Just days after International Women’s Day, a mobile spa service has been slammed on social media for using outdated gender stereotypes in its advert on the London Underground.
USPAAH’s ad, which is targeted at busy commuters (primarily men and women who are working in the city), features a close-up on a man’s face.
Alongside his pleading expression, the poster is emblazoned with a slogan which reads: “Out with the guys ‘til 4am again…?
“Keep her sweet with a spa mani/pedi at home.”
As if that weren’t offensive enough, the advert rounds off with the hashtag: “#saveyourself”.
Somewhat unsurprisingly, commuters were furious over the poster – with many taking to Twitter to target the company directly in their outraged tweets.
“I for one can be subdued with a manicure,” wrote Eleanor Rosenbach. “It’s a welcome break from thinking so much about kittens and pink things.”
She added: “[This is] sexist bulls**t.”
Another added: “Oh. It’s the fictional 1950s where women are placated by strangers coming into their home with nail polish.”
“Hi, it’s 2017,” Meg Hunt informed USPAAH. “Ugh. S**t like this is genuinely offensive. Try and be more creative ffs.”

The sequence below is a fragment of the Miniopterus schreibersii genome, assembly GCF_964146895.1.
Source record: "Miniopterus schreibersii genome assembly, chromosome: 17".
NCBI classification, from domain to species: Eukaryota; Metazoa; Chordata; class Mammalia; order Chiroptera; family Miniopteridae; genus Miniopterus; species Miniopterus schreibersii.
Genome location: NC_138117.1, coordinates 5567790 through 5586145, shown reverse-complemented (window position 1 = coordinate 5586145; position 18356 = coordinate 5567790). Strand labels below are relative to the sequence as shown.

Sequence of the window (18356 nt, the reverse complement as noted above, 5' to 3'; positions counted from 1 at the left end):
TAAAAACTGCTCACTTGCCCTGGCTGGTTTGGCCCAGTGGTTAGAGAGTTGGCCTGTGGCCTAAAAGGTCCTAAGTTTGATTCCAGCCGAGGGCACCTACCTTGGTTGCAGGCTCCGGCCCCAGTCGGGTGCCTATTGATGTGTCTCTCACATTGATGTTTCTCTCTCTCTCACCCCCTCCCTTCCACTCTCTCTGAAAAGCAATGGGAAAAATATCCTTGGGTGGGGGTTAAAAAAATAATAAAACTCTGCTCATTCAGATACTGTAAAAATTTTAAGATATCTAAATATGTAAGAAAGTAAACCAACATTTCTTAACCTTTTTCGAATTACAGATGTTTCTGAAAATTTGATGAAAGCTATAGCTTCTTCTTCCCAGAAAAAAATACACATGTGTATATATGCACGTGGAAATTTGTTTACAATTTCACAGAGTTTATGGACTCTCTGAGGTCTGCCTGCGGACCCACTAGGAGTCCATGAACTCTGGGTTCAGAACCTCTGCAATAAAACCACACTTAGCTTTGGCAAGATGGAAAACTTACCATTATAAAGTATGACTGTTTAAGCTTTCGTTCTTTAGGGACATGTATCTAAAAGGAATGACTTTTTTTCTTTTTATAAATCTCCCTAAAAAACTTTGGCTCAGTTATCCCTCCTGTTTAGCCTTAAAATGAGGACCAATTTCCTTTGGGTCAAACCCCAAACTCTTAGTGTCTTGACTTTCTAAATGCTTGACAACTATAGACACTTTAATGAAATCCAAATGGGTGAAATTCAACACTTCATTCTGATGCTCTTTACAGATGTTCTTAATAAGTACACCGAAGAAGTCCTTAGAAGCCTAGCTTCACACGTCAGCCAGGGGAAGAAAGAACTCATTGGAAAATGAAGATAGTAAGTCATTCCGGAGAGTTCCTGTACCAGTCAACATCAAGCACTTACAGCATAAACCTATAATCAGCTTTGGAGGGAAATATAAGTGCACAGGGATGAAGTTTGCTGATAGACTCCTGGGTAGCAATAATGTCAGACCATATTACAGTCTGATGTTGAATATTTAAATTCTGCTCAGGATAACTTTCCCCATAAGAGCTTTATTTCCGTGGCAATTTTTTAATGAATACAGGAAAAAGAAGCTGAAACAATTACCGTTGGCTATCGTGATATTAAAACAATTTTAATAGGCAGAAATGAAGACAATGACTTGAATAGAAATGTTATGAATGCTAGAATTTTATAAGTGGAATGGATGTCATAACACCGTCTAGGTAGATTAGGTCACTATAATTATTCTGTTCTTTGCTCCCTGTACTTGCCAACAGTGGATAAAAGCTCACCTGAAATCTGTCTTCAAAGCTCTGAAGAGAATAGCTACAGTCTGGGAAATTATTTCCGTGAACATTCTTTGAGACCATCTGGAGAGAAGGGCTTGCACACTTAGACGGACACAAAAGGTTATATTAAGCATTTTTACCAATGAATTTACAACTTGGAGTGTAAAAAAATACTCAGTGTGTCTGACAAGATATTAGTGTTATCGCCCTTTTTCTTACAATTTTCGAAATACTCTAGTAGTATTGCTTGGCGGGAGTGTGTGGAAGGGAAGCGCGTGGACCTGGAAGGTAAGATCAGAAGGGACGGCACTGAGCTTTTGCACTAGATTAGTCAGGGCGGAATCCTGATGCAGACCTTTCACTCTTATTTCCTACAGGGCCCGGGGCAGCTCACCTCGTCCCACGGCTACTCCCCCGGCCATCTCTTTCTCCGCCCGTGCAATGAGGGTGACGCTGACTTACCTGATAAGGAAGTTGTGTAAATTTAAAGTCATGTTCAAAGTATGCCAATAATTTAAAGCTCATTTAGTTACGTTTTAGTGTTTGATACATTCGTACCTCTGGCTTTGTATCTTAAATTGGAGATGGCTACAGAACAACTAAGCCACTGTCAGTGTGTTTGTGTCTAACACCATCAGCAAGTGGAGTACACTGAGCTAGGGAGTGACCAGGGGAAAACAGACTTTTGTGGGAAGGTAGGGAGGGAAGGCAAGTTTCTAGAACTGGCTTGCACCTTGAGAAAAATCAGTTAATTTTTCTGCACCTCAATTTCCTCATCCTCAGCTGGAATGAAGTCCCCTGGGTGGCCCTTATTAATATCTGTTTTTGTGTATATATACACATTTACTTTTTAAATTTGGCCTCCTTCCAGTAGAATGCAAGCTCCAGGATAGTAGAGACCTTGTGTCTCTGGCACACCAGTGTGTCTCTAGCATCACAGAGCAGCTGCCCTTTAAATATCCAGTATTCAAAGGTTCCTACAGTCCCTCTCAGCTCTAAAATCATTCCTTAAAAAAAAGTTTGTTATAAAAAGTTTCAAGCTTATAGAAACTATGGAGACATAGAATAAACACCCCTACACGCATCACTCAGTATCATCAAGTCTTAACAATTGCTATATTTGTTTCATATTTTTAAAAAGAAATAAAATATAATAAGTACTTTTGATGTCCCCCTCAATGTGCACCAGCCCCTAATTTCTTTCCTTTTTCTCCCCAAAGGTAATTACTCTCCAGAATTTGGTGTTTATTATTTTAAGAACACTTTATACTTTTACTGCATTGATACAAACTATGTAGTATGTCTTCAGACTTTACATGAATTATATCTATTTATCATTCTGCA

And Phoebe Luckhurst, summing up all of our feelings on the subject, wrote simply: “Are you kidding me?”
USPAAH – who have been praised in the past for their “female friendly” approach on social media (on IWD, they shared a post paying tribute to Amelia Earhart) – have since responded to the backlash.
However it’s fair to point out that their tone has been somewhat defensive.
USPAAH was, as they have pointed out, founded by a woman, and is now run by an entirely female team.
And, in an official statement to ELLE, they have underlined that fact once again.
“Rest assured, as a company run entirely by women, working with almost a female only team of beauticians and therapists and serving a predominantly female clientele, we very much understand the needs of modern women,” they told the magazine.
“The campaign draws on funny anecdotal experiences of our own lives as strong independent business leaders, wives, partners and girlfriends. We stand by our advert whole heartedly and we're busy planning our next set of campaigns.”
USPAAH added: “Just because it is 2017 does not mean couples don't argue and as far as we are aware it's still ok to receive a gift as part of an apology... as a company, we are incredibly sensitive to what matters, and mean no offence by our tongue-in-cheek adverts.
“For all the negativity we've also received tonnes of positive and supportive messages from many people on how difficult it is to not offend someone in 2017.”